What is the autogenic hypothesis of the origin of the eukaryotic cell

Pentasomy (French : pentasomie) State of a cell or individual that has five copies of a chromosome instead of two. Example : the 49 XXXXX syndrome.

This has then resulted to the similar organelle structure of the eukaryotic cell.

(French : replication d'ADN) The use of existing DNA as a template for the synthesis of new DNA strands. In humans and other eukaryotes, replication occurs in the cell nucleus.


[The origin of the eukaryotic cell

This DNA is passed from a mitochondrion to its offspring and is separate from the

I will try to base my research on the origin of mitochondria based on a model that sees evolution as an expanding system of functional modules that communicate through strictly defined interfaces. In such a system that grows by functional extensions, existing interfaces cannot be changed anymore because of the dependencies of downstream functions on this interface. By analyzing the functional modules, their conserved interfaces and its dependants, it then becomes possible to determine the logical sequence of events that occurred in evolution. I will look specifically to genetic control, protein import mechanisms, metabolic function and its relation with the cell cycle. I believe that these subsystems that are involved in the origin of mitochondria point to a eukaryotic origin as a functional extension of the endomembrane system.


There are two basic types of cells: prokaryotic and eukaryotic

It is also claimed that phylogenetic evidence firmly supports the endosymbiotic theory, for instance by showing relatedness between mitochondria and specific groups of bacteria. Some mitochondrial proteins show indeed a similarity with specific bacterial proteins, both at the structural and at the gene level. However, this does not show that mitochondria are derived from bacteria, but only that these proteins have a common descent. Next to an origin from bacteria, it can also be that these related proteins descended from a common ancestor, that only the genes were transferred or that bacteria picked up the genes from either the nucleus or the mitochondria. In general, large mitochondrial genomes contain a mix of presumed eukaryotic, archaeal and eubacterial genes, in contrast to what you expect if mitochondria are of eubacterial origin. Furthermore, a priori assumptions in phylogenetic analyses, such as long-branch attraction can bias phylogenetic tree analysis. This is illustrated by the amitochondriate organisms that can be either placed ancestral in the eukaryotic tree or derived, depending on whether you assume they once possessed mitochondria or not. Thus, as long as we do not have a clear picture of the last common ancestor and its relationship with eukaryotes, it will be difficult to interpret gene similarity as evidence for the endosymbiotic theory.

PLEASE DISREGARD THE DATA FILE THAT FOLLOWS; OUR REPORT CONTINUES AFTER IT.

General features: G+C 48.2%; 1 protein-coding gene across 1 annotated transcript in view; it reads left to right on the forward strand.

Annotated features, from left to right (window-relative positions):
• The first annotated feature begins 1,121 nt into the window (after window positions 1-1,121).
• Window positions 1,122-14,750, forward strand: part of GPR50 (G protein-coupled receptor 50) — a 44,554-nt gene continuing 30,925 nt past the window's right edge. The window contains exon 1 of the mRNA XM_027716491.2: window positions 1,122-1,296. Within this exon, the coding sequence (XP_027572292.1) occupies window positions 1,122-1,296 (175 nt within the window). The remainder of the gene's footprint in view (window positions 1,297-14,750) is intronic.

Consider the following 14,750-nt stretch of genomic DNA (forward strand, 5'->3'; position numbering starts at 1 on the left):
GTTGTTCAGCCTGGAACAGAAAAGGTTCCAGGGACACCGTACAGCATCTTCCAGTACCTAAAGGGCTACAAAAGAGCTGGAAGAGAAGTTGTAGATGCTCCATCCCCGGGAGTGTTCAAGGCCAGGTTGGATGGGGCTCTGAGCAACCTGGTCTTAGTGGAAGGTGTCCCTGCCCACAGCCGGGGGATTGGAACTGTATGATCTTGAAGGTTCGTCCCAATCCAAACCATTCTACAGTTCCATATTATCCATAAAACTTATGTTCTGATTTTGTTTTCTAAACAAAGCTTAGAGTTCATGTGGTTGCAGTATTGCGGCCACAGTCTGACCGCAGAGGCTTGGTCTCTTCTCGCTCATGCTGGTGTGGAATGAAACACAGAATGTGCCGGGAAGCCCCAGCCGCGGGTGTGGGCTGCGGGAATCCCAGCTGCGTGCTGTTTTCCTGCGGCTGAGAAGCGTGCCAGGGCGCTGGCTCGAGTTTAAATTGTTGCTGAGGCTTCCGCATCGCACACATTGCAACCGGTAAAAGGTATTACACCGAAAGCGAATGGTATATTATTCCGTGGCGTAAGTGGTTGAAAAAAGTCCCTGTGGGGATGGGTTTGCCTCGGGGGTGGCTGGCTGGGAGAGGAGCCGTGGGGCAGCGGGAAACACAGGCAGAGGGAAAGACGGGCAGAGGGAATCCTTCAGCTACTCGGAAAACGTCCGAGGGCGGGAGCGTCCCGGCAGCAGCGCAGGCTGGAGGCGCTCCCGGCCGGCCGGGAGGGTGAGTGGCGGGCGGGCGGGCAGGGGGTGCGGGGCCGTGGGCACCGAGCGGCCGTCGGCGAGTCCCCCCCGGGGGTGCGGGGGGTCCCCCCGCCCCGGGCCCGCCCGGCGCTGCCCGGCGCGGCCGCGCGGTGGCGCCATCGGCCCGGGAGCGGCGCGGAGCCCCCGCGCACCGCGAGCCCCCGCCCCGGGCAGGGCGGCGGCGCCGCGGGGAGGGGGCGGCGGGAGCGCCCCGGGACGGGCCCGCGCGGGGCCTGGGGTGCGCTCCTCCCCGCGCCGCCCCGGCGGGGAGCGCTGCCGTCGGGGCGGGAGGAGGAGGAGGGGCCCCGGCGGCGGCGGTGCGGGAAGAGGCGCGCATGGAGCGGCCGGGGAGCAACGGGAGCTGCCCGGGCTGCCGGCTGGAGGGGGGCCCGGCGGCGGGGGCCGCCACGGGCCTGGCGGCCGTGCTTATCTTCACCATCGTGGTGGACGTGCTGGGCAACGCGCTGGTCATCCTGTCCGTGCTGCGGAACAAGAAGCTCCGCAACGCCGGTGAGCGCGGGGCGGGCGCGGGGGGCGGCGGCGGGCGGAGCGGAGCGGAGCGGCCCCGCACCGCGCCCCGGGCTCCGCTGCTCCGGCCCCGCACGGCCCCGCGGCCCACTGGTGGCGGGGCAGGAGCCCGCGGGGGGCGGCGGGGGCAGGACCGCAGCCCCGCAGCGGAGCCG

‘In the endosymbiont theory, the ancestor of the eukaryotic cell ..

Based on decades of accumulated evidence, the scientific community supports Margulis's ideas: endosymbiosis is the best explanation for the evolution of the eukaryotic cell.

Little Mito grew up in a one-room house in the Eukaryote family

Bacteria can take up DNA from their surroundings and have a limited ability to incorporate it into their own genome.
the endosymbiotic hypothesis is both mitochondria and chloroplast are arising from prior organelles and the nuclear genes provide some proteins that are very helpful to them both.